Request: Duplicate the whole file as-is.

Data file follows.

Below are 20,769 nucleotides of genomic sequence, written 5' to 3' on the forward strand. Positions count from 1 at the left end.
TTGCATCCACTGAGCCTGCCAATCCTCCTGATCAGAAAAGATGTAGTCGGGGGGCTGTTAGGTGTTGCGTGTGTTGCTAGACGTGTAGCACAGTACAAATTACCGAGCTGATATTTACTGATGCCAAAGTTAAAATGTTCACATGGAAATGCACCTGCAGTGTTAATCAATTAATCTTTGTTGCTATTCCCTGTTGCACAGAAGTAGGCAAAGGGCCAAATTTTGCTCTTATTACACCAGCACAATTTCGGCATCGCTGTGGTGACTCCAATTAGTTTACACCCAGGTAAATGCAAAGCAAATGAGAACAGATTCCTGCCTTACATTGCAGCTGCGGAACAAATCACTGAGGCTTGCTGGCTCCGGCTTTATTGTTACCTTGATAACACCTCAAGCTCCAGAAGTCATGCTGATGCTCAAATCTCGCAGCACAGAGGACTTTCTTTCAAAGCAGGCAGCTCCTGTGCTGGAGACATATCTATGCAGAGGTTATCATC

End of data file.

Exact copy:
Below are 20,769 nucleotides of genomic sequence, written 5' to 3' on the forward strand. Positions count from 1 at the left end.
TTGCATCCACTGAGCCTGCCAATCCTCCTGATCAGAAAAGATGTAGTCGGGGGGCTGTTAGGTGTTGCGTGTGTTGCTAGACGTGTAGCACAGTACAAATTACCGAGCTGATATTTACTGATGCCAAAGTTAAAATGTTCACATGGAAATGCACCTGCAGTGTTAATCAATTAATCTTTGTTGCTATTCCCTGTTGCACAGAAGTAGGCAAAGGGCCAAATTTTGCTCTTATTACACCAGCACAATTTCGGCATCGCTGTGGTGACTCCAATTAGTTTACACCCAGGTAAATGCAAAGCAAATGAGAACAGATTCCTGCCTTACATTGCAGCTGCGGAACAAATCACTGAGGCTTGCTGGCTCCGGCTTTATTGTTACCTTGATAACACCTCAAGCTCCAGAAGTCATGCTGATGCTCAAATCTCGCAGCACAGAGGACTTTCTTTCAAAGCAGGCAGCTCCTGTGCTGGAGACATATCTATGCAGAGGTTATCATC